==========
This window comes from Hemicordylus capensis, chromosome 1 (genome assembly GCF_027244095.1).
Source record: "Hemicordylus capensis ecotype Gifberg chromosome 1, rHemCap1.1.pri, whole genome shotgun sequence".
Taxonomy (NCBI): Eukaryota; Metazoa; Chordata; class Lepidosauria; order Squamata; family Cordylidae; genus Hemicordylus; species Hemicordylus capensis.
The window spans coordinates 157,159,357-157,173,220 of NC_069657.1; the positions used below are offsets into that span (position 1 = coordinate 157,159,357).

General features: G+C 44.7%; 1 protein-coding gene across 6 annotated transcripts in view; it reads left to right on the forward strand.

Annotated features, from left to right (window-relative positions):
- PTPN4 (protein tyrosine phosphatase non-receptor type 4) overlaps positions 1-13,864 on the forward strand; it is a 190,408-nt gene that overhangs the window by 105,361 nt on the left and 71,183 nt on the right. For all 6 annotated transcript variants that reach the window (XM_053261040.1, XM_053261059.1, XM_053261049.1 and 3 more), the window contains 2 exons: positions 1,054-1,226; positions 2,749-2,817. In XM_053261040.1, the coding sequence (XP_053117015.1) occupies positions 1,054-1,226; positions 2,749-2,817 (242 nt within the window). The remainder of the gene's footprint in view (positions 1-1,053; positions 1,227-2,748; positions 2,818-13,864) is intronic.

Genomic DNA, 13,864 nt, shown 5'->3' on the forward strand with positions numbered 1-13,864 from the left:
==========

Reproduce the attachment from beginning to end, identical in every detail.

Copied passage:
This window comes from Hemicordylus capensis, chromosome 1 (genome assembly GCF_027244095.1).
Source record: "Hemicordylus capensis ecotype Gifberg chromosome 1, rHemCap1.1.pri, whole genome shotgun sequence".
Taxonomy (NCBI): Eukaryota; Metazoa; Chordata; class Lepidosauria; order Squamata; family Cordylidae; genus Hemicordylus; species Hemicordylus capensis.
The window spans coordinates 157,159,357-157,173,220 of NC_069657.1; the positions used below are offsets into that span (position 1 = coordinate 157,159,357).

General features: G+C 44.7%; 1 protein-coding gene across 6 annotated transcripts in view; it reads left to right on the forward strand.

Annotated features, from left to right (window-relative positions):
- PTPN4 (protein tyrosine phosphatase non-receptor type 4) overlaps positions 1-13,864 on the forward strand; it is a 190,408-nt gene that overhangs the window by 105,361 nt on the left and 71,183 nt on the right. For all 6 annotated transcript variants that reach the window (XM_053261040.1, XM_053261059.1, XM_053261049.1 and 3 more), the window contains 2 exons: positions 1,054-1,226; positions 2,749-2,817. In XM_053261040.1, the coding sequence (XP_053117015.1) occupies positions 1,054-1,226; positions 2,749-2,817 (242 nt within the window). The remainder of the gene's footprint in view (positions 1-1,053; positions 1,227-2,748; positions 2,818-13,864) is intronic.

Genomic DNA, 13,864 nt, shown 5'->3' on the forward strand with positions numbered 1-13,864 from the left: